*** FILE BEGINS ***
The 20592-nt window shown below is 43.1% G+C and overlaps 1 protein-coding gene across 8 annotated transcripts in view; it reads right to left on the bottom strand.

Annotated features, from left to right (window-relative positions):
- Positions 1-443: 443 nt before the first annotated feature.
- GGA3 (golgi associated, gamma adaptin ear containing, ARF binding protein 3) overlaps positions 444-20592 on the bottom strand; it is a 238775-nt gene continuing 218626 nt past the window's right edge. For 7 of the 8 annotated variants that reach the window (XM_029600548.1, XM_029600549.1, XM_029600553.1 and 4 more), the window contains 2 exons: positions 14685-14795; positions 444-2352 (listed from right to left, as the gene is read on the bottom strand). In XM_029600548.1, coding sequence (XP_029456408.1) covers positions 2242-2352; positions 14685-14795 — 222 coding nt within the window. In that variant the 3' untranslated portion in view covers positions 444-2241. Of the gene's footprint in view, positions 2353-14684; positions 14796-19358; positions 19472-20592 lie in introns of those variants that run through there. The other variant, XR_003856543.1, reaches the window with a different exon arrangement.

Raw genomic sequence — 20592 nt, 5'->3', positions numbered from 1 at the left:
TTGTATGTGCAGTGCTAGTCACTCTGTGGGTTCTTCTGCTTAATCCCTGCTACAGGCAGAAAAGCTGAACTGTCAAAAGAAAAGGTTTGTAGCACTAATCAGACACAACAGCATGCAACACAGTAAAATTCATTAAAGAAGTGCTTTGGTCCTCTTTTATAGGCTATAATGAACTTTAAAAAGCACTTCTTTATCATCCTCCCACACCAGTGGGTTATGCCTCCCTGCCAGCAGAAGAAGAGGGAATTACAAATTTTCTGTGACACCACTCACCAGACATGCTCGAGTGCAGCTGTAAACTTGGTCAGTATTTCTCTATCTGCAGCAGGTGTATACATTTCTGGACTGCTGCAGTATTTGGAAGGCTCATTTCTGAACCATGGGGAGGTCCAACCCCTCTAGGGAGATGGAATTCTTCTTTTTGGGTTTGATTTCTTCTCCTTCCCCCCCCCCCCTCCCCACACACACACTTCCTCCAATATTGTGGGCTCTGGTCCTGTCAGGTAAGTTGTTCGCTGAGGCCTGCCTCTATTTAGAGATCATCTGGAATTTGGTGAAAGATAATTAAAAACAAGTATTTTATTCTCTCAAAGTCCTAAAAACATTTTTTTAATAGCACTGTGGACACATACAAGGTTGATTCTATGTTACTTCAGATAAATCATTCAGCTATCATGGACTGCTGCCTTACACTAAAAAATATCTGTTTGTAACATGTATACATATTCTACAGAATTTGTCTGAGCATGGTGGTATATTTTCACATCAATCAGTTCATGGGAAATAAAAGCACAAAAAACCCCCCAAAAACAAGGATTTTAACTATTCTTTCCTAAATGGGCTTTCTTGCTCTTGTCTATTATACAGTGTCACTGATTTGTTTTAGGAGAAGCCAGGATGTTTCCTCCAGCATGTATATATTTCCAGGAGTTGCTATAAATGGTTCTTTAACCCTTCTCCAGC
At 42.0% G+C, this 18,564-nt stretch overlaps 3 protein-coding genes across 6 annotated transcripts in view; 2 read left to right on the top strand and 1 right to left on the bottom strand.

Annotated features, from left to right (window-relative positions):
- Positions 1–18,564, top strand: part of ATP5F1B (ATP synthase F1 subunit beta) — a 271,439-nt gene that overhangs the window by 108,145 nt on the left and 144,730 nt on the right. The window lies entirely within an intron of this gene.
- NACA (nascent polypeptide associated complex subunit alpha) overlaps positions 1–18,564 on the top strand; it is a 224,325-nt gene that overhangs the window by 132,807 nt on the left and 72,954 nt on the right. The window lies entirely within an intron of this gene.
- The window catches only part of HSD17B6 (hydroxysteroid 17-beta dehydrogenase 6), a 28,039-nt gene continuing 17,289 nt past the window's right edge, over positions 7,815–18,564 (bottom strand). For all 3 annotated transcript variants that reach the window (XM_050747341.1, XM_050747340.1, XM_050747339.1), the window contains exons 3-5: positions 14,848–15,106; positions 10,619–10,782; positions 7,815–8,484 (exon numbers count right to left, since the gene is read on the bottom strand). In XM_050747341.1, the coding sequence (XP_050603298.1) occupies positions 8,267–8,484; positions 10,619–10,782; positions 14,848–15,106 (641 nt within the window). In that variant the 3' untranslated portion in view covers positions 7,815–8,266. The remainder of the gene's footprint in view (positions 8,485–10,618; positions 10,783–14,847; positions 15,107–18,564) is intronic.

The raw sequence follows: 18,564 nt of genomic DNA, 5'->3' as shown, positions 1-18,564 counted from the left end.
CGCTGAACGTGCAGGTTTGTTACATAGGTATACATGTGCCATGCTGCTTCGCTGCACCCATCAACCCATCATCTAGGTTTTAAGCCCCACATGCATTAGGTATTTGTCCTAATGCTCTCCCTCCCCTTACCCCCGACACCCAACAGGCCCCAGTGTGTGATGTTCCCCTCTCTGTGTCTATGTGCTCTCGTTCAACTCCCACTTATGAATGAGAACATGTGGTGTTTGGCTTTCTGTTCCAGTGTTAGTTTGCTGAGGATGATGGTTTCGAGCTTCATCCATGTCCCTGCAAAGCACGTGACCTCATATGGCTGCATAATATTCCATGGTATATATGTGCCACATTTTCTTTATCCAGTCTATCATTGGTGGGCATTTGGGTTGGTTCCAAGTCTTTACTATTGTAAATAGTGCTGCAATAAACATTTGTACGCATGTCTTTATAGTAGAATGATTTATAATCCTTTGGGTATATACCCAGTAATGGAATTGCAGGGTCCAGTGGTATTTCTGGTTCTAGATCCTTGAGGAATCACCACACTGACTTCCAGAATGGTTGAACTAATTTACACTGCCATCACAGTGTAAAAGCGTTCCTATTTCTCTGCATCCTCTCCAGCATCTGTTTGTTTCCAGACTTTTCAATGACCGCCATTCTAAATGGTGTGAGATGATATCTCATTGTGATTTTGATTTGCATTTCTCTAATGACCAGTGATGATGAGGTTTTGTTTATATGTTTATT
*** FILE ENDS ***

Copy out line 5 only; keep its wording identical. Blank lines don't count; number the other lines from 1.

Raw genomic sequence — 20592 nt, 5'->3', positions numbered from 1 at the left: